Damage Done
2005 • page 1 of 4


(click on images to enlarge)

1. installation view

2. installation view

3. installation view

4. installation view

5. defunct hard drives

6. defunct hard drives

installation views

Project description • Damage Done

The curatorial project, Damage Done, considered various ways in which artists have engaged with the idea of the vulnerability of photographic materials (including negatives). The damaging, decay or even outright destruction of these materials brings a range of responses, often curiously ambivalent, from society at large. While the making of photographs has become a naturalized part of contemporary life and a subject of much academic research and discussion, the question of the ease with which those images can be lost and our attitudes towards such loss, is less explored. Our response to the potential destruction of our images seems to not always equate with the value that we purport to place on them. Perhaps it is the ubiquitous and complex nature of photography’s presence in our world that leads to a corresponding complexity and unpredictability in our response to its threatened or actual destruction. The artists exhibited in Damage Done have all raised questions, sometimes inadvertently, about what the fragility of our images might mean to us.

In this sense, the exhibition was meant to focus our attention not so much on photography's presence but on the potential for its absence. There is a certain irony in this position as one of the principal reasons people turn to photography is often to allay the fear of loss. The concentration on silver-based photographic materials in this exhibition is intentional and reflects certain conditions currently manifesting themselves in the world of the photographic image.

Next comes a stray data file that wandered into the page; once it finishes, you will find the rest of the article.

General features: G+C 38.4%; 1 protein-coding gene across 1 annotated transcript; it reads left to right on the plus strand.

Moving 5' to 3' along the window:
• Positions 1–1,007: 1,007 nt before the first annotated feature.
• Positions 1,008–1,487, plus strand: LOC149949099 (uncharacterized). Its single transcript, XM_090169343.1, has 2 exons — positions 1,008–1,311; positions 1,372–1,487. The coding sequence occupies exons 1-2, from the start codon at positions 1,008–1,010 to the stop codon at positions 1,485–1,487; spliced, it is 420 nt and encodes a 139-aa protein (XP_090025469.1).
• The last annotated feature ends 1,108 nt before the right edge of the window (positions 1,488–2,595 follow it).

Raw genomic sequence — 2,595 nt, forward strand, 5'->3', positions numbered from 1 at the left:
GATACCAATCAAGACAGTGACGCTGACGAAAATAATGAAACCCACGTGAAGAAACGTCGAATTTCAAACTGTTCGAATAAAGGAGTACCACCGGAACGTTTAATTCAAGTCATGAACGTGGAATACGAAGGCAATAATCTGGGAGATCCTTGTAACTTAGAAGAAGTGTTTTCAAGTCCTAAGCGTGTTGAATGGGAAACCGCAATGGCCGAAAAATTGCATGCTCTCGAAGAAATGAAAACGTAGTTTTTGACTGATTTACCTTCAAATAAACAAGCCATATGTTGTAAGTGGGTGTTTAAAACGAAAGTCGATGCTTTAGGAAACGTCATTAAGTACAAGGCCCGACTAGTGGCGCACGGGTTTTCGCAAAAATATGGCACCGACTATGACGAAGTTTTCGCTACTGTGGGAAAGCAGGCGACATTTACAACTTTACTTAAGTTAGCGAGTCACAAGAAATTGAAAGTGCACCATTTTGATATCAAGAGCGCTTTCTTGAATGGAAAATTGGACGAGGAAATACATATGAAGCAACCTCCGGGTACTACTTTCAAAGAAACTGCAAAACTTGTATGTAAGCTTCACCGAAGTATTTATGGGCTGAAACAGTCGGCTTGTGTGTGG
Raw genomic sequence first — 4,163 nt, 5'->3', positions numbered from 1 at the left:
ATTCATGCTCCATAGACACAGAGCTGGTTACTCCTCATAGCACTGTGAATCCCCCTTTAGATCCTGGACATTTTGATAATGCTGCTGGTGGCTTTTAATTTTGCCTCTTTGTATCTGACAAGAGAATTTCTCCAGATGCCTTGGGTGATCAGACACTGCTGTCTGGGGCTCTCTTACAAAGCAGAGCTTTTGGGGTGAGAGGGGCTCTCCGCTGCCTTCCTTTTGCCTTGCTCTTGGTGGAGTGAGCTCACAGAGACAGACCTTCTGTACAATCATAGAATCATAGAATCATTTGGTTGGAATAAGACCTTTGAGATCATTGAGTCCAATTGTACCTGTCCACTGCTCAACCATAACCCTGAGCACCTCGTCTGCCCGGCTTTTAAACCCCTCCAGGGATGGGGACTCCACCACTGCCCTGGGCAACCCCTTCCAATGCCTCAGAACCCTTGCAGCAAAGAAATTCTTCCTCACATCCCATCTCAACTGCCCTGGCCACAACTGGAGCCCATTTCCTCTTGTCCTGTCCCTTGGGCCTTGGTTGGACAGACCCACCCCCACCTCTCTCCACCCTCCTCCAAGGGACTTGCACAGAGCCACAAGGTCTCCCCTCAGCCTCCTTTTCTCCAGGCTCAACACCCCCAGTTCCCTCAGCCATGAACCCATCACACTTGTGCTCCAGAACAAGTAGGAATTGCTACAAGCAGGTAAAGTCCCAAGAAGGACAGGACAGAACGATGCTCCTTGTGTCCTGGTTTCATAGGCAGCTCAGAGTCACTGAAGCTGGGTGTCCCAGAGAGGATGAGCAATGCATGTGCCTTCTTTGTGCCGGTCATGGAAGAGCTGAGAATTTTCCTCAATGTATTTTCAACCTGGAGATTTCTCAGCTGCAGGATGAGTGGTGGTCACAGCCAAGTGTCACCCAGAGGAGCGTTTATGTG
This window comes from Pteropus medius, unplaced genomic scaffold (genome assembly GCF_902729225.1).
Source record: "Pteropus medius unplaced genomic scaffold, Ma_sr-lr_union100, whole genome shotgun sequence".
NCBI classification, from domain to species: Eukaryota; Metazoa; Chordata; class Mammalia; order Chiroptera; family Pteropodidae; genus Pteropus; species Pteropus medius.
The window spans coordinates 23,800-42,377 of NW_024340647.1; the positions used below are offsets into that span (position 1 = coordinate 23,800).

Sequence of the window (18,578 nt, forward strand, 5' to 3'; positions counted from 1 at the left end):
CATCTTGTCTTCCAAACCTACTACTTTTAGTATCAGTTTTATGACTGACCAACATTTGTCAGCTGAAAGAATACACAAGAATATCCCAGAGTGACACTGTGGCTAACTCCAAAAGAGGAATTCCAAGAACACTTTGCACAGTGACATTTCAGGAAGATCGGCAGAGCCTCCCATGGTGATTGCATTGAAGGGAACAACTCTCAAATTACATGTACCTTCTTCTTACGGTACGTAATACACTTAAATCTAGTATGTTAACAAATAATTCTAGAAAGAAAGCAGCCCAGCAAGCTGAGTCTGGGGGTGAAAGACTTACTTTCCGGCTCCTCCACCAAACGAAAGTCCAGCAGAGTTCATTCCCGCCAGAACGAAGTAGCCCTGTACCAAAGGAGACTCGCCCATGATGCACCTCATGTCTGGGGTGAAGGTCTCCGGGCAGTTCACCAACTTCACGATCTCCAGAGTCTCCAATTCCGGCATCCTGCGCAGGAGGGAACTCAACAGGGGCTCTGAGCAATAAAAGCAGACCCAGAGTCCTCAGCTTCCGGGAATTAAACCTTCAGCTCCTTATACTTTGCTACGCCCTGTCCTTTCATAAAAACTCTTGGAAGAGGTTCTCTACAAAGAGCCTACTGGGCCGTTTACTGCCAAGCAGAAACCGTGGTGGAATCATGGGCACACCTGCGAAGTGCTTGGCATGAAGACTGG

The advent of digital imaging, while holding out the utopian promise of an endless “migration” of images from one (soon-to-be obsolete) format to another, in fact does not guarantee the conservation of pre-digital photographic images at all. As with all technologies, its usefulness depends upon decisions and actions undertaken by specific individuals under specific circumstances. If anything, the silver-based photographic “trace” is ever more vulnerable as it is made to seem anachronistic in a marketplace driven by a positivist belief in technological advancement. At this very moment decisions are being made about which silver-based photographs to “save” to digital formats in situations ranging from family albums to art school slide libraries to public museum photography archives. A massive edit of the world’s silver-based images is currently underway. As Walter Benjamin famously said, those images not recognized by us in our time as our own are doomed to oblivion. Oblivion – meaning out of sight and out of mind - then sets the stage for the possibility of decay and ultimate disappearance.

Artists included in Damage Done: Patrick Altman, Thomas Barrow, Max Dean, Jennifer Givogue, Fiona McLaughlin and Brett Weston.


Damage Done was shown at Prefix Institute of Contemporary Art, Toronto, in May/June 2005.

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